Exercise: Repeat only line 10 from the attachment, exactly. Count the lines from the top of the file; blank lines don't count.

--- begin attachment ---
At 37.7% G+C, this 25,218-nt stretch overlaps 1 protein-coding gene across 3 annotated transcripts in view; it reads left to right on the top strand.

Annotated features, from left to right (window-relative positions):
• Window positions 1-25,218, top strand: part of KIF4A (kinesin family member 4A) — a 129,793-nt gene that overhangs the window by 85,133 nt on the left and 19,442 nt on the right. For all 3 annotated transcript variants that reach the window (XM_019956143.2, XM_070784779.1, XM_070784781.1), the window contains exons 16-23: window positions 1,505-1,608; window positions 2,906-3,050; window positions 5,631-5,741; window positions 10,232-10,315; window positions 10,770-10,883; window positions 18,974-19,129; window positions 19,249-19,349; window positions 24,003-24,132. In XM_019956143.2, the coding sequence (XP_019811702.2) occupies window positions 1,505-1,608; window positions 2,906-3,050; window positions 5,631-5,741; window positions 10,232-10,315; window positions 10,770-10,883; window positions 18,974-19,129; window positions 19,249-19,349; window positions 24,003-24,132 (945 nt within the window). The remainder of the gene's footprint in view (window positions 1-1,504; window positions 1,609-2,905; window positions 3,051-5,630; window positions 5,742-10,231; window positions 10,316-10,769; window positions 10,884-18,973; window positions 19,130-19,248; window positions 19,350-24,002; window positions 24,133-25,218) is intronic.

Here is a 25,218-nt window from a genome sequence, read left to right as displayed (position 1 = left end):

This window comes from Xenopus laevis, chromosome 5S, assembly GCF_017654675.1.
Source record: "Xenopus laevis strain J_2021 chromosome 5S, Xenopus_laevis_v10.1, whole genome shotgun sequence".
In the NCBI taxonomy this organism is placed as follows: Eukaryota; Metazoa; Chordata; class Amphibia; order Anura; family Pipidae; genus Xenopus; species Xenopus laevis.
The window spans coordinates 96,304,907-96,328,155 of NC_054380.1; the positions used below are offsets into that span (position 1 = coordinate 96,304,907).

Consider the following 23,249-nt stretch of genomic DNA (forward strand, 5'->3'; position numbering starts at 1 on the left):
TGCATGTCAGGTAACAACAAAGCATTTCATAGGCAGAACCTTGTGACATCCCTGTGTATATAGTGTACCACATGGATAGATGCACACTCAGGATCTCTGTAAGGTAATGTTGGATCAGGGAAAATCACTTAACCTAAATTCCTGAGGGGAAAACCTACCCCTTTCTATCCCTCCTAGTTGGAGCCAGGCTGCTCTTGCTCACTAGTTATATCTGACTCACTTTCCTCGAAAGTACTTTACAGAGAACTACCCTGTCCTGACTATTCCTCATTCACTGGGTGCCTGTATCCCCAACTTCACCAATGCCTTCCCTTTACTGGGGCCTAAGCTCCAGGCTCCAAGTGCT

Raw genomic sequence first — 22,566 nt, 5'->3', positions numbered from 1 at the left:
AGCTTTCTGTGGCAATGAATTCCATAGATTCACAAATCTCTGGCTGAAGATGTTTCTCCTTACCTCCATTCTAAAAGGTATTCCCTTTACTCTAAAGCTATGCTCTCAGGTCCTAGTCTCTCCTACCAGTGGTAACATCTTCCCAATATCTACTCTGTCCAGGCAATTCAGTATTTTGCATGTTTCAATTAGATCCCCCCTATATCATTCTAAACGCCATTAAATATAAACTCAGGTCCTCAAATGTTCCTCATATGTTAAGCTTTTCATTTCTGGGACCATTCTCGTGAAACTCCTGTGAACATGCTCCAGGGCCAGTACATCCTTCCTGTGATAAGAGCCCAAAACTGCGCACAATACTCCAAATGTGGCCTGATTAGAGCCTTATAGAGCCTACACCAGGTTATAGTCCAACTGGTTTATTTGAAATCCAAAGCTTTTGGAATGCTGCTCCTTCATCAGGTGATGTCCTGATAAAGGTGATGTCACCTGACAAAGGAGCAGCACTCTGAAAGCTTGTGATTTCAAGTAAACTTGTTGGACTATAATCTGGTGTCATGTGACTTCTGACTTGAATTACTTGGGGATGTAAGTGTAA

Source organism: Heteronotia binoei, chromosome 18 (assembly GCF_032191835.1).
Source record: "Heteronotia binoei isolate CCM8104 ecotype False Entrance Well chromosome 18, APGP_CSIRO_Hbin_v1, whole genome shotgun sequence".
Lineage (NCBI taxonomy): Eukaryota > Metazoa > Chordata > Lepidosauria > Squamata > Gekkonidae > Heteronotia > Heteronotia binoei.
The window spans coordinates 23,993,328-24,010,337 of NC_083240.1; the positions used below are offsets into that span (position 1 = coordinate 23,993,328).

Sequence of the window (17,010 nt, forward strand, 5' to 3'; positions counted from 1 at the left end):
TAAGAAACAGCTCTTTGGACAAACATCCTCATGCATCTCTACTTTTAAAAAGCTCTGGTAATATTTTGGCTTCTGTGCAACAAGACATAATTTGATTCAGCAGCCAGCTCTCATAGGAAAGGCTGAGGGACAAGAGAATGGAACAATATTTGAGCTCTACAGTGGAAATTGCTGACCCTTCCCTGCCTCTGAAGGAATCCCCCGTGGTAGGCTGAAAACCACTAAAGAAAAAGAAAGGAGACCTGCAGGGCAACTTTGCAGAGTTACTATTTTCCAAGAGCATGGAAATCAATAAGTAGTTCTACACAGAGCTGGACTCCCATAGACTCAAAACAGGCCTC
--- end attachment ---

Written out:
TGCATGTCAGGTAACAACAAAGCATTTCATAGGCAGAACCTTGTGACATCCCTGTGTATATAGTGTACCACATGGATAGATGCACACTCAGGATCTCTGTAAGGTAATGTTGGATCAGGGAAAATCACTTAACCTAAATTCCTGAGGGGAAAACCTACCCCTTTCTATCCCTCCTAGTTGGAGCCAGGCTGCTCTTGCTCACTAGTTATATCTGACTCACTTTCCTCGAAAGTACTTTACAGAGAACTACCCTGTCCTGACTATTCCTCATTCACTGGGTGCCTGTATCCCCAACTTCACCAATGCCTTCCCTTTACTGGGGCCTAAGCTCCAGGCTCCAAGTGCT